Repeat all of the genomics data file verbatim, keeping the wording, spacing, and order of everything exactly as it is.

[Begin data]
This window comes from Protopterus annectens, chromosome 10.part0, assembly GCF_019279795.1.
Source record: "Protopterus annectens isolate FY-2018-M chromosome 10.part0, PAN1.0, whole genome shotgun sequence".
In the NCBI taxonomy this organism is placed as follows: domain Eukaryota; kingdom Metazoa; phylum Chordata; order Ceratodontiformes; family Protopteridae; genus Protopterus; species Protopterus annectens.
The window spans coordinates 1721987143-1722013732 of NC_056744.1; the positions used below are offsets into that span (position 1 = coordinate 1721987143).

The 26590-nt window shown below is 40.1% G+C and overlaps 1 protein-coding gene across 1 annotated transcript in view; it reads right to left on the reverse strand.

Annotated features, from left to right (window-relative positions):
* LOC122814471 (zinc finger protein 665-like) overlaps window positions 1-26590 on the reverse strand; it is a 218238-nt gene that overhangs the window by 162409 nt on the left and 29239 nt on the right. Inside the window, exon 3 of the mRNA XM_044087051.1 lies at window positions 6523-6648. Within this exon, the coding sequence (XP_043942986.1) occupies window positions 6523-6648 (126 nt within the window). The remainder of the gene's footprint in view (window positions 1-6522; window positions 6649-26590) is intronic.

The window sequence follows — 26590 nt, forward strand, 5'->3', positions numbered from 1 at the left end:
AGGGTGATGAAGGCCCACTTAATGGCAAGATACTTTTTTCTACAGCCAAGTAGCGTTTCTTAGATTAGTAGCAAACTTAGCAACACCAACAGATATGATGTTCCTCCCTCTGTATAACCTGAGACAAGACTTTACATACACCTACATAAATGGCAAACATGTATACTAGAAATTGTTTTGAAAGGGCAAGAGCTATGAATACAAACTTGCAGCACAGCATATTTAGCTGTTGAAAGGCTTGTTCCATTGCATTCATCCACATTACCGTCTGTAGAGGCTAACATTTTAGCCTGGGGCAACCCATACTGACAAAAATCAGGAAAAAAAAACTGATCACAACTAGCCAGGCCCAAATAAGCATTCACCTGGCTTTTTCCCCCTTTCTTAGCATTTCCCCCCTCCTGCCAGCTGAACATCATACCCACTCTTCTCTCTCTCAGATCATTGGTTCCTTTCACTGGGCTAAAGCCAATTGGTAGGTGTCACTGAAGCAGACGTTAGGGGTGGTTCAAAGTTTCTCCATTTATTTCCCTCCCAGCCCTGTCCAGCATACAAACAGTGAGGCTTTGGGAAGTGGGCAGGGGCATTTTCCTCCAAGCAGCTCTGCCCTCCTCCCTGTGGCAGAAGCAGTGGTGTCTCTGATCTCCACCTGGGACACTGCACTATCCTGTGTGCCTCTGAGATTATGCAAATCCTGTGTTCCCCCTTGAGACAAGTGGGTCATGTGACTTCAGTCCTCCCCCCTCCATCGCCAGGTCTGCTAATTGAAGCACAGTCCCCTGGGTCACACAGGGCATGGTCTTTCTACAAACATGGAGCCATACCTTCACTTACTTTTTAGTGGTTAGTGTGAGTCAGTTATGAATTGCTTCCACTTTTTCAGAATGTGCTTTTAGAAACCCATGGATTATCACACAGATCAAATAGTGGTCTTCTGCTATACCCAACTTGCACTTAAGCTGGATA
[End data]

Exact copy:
This window comes from Protopterus annectens, chromosome 10.part0, assembly GCF_019279795.1.
Source record: "Protopterus annectens isolate FY-2018-M chromosome 10.part0, PAN1.0, whole genome shotgun sequence".
In the NCBI taxonomy this organism is placed as follows: domain Eukaryota; kingdom Metazoa; phylum Chordata; order Ceratodontiformes; family Protopteridae; genus Protopterus; species Protopterus annectens.
The window spans coordinates 1721987143-1722013732 of NC_056744.1; the positions used below are offsets into that span (position 1 = coordinate 1721987143).

The 26590-nt window shown below is 40.1% G+C and overlaps 1 protein-coding gene across 1 annotated transcript in view; it reads right to left on the reverse strand.

Annotated features, from left to right (window-relative positions):
* LOC122814471 (zinc finger protein 665-like) overlaps window positions 1-26590 on the reverse strand; it is a 218238-nt gene that overhangs the window by 162409 nt on the left and 29239 nt on the right. Inside the window, exon 3 of the mRNA XM_044087051.1 lies at window positions 6523-6648. Within this exon, the coding sequence (XP_043942986.1) occupies window positions 6523-6648 (126 nt within the window). The remainder of the gene's footprint in view (window positions 1-6522; window positions 6649-26590) is intronic.

The window sequence follows — 26590 nt, forward strand, 5'->3', positions numbered from 1 at the left end:
AGGGTGATGAAGGCCCACTTAATGGCAAGATACTTTTTTCTACAGCCAAGTAGCGTTTCTTAGATTAGTAGCAAACTTAGCAACACCAACAGATATGATGTTCCTCCCTCTGTATAACCTGAGACAAGACTTTACATACACCTACATAAATGGCAAACATGTATACTAGAAATTGTTTTGAAAGGGCAAGAGCTATGAATACAAACTTGCAGCACAGCATATTTAGCTGTTGAAAGGCTTGTTCCATTGCATTCATCCACATTACCGTCTGTAGAGGCTAACATTTTAGCCTGGGGCAACCCATACTGACAAAAATCAGGAAAAAAAAACTGATCACAACTAGCCAGGCCCAAATAAGCATTCACCTGGCTTTTTCCCCCTTTCTTAGCATTTCCCCCCTCCTGCCAGCTGAACATCATACCCACTCTTCTCTCTCTCAGATCATTGGTTCCTTTCACTGGGCTAAAGCCAATTGGTAGGTGTCACTGAAGCAGACGTTAGGGGTGGTTCAAAGTTTCTCCATTTATTTCCCTCCCAGCCCTGTCCAGCATACAAACAGTGAGGCTTTGGGAAGTGGGCAGGGGCATTTTCCTCCAAGCAGCTCTGCCCTCCTCCCTGTGGCAGAAGCAGTGGTGTCTCTGATCTCCACCTGGGACACTGCACTATCCTGTGTGCCTCTGAGATTATGCAAATCCTGTGTTCCCCCTTGAGACAAGTGGGTCATGTGACTTCAGTCCTCCCCCCTCCATCGCCAGGTCTGCTAATTGAAGCACAGTCCCCTGGGTCACACAGGGCATGGTCTTTCTACAAACATGGAGCCATACCTTCACTTACTTTTTAGTGGTTAGTGTGAGTCAGTTATGAATTGCTTCCACTTTTTCAGAATGTGCTTTTAGAAACCCATGGATTATCACACAGATCAAATAGTGGTCTTCTGCTATACCCAACTTGCACTTAAGCTGGATA